Education Department College Rating System Still Leaves Questions

The U.S. Department of Education is working on a project designed to help families select the best colleges by rating more than 7,000 institutions of higher education and setting standards that will determine how much federal aid schools will receive.

The Department is still working on the project’s details and hasn’t yet decided precisely how schools will be judged. According to Education Secretary Arne Duncan, the ratings will take into account whether a college welcomes needy students, helps students graduate on time, and prepares them for high-paying jobs, according to Karen Weise of Bloomberg Business Week.

Currently the government has no way to measure how efficiently the $150 billion in college grants and loans is spent. With tuition rising and student loans surpassing $1.2 trillion, the administration will try to help answer questions about determining the value of college.

“The public does deserve, and should be asking, what’s the return on investment,” says Davis Jenkins, a senior research associate at Teachers College, Columbia University. “The pitfall—and this is particularly true in the president’s proposal—is that it’s very difficult, one might say impossible, to reduce college to a small set of numbers … that you can post funding to.”

Janet Napolitano, who resigned as secretary of the U.S. Department of Homeland Security in July to lead the University of California system, in December told the Washington Post that she is “deeply skeptical” the Education Department can create a meaningful system. According to Napolitano, choosing a college is different than “buying a car or a boat.”

A poll by Gallup and Inside Higher Ed found only 13% of college presidents and administrators believe that Obama’s plan is a “good idea.”

According to the administration, decisions about what to measure will be made by the end of 2014. The administration has to sort out many questions, including whether college administrators will be less likely to admit disadvantaged students who need remedial classes if their federal funding depends partly on how quickly students graduate.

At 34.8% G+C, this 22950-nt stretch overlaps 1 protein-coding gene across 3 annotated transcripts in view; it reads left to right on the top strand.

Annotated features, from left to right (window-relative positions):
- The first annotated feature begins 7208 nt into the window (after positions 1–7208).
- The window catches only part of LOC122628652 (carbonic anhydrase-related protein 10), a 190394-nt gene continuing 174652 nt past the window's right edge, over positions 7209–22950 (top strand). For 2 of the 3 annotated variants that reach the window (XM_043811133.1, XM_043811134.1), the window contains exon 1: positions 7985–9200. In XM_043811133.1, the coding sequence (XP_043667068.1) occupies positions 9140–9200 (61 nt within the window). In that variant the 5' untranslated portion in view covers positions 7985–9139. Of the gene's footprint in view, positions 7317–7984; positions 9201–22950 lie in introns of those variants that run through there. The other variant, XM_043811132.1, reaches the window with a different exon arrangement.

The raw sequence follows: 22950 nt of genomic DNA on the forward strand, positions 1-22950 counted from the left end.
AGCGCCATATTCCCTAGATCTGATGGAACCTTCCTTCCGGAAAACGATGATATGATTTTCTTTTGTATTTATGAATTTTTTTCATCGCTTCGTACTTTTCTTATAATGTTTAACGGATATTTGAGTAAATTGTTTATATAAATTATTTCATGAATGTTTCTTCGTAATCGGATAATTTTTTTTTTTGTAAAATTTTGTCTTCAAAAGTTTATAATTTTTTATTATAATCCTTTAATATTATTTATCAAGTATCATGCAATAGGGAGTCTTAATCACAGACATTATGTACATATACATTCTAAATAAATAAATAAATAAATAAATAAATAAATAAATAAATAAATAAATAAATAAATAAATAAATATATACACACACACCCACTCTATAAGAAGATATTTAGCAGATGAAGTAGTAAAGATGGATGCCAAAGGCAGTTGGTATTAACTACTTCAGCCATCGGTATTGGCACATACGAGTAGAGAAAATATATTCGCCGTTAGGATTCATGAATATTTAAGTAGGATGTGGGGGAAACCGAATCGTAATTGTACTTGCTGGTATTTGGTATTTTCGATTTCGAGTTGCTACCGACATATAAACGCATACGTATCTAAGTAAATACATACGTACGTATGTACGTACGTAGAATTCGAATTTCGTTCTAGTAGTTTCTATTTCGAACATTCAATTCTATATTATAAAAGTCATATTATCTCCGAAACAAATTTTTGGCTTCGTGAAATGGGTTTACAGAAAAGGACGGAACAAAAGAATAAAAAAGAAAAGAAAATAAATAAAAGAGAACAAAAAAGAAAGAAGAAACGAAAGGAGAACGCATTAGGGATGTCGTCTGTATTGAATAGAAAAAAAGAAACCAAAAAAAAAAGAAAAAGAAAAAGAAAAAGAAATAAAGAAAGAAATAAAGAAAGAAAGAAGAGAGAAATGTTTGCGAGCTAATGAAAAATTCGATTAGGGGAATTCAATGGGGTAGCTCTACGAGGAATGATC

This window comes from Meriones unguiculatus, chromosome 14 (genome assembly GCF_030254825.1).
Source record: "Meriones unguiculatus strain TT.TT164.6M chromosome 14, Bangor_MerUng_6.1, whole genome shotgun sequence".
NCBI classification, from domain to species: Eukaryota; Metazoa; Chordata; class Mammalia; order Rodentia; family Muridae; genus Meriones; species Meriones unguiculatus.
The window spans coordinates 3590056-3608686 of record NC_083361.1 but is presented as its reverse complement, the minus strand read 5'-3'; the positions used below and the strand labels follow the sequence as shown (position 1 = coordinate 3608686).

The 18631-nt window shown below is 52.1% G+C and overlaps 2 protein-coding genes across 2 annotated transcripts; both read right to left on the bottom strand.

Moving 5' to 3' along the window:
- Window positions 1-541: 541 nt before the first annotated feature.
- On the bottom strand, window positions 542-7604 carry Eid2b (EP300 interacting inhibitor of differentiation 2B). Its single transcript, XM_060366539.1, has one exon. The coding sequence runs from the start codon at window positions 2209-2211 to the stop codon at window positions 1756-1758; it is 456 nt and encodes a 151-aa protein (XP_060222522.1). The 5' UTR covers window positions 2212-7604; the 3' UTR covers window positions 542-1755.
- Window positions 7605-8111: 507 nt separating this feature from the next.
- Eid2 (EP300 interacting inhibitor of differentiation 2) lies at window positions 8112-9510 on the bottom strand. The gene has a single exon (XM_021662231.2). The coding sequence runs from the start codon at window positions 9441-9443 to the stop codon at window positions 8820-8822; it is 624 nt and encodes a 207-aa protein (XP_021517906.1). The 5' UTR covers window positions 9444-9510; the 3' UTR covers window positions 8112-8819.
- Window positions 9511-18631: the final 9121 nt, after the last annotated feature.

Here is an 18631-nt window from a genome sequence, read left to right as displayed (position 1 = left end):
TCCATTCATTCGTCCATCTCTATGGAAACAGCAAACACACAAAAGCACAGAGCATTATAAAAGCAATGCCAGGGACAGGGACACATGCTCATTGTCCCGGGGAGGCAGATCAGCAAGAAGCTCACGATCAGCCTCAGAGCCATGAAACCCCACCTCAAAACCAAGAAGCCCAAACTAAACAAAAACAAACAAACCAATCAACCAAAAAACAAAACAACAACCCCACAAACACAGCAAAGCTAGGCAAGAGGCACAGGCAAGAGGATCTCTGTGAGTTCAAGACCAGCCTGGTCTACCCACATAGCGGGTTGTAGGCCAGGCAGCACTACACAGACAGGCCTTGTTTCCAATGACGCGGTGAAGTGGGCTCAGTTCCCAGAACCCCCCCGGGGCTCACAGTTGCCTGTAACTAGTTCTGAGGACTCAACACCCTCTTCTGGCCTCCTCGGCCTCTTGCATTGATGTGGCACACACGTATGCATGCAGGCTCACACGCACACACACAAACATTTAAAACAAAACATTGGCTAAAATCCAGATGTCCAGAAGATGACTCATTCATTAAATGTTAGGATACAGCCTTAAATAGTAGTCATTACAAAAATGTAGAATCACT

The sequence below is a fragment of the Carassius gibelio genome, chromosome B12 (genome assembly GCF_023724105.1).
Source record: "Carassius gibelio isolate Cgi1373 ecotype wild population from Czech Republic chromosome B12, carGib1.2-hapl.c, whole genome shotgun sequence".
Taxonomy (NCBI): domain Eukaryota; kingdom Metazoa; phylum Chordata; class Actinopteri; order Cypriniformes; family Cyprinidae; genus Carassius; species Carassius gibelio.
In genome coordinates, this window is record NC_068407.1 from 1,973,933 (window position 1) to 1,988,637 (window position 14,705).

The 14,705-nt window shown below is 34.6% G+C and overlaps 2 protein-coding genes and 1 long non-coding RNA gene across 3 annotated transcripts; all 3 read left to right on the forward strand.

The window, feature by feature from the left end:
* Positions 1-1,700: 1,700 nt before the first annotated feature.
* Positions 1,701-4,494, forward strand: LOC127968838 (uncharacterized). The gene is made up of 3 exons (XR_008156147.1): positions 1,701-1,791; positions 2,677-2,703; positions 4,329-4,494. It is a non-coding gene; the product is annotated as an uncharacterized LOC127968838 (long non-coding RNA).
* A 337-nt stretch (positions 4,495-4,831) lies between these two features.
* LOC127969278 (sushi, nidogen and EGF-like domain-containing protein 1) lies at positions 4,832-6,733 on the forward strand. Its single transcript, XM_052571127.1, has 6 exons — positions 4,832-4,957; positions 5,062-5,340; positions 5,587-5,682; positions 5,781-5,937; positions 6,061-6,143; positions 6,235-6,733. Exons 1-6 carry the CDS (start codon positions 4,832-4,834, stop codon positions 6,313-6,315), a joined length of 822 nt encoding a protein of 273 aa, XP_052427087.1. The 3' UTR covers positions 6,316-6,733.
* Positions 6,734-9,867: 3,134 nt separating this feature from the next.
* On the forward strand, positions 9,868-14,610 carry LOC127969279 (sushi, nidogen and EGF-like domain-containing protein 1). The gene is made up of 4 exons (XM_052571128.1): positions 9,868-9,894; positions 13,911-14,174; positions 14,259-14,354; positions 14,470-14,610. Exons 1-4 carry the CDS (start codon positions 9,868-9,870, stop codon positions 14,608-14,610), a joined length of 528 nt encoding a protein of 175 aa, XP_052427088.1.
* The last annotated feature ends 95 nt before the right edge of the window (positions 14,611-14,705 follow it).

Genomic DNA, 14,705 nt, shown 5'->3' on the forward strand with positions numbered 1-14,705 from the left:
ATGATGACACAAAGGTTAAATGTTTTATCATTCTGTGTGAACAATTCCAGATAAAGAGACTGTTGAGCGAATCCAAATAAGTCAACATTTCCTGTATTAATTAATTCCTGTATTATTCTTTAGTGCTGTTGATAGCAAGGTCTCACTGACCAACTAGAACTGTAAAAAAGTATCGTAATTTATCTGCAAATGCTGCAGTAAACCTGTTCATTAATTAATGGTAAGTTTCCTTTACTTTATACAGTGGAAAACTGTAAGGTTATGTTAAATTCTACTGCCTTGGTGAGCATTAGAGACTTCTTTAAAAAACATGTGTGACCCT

In addition, the administration must sort out whether schools that are rewarded for high alumni salaries will steer students away from becoming public servants with lower salaries.

“Believe me,” Duncan said at the college conference, “we are all aware that if this is not done well, a college rating system could create unintended consequences and allow gaming of the system.”

The administration is looking to some states that already link school funding to performance. President Obama has indicated Tennessee as a model, but the state’s decades-long experiment with school ratings shows how difficult it can be to get it right.

In the 1970s a young state researcher E. Grady Bogue spent five years to develop a set of standards to rate Tennessee’s colleges and universities.

Under his plan, most of a school’s state funding was based on the traditional measure of how many students it enrolled. Yet up to 5% of Tennessee’s higher ed budget rewarded performance based on measures such as student satisfaction and the number of accredited majors a college offered.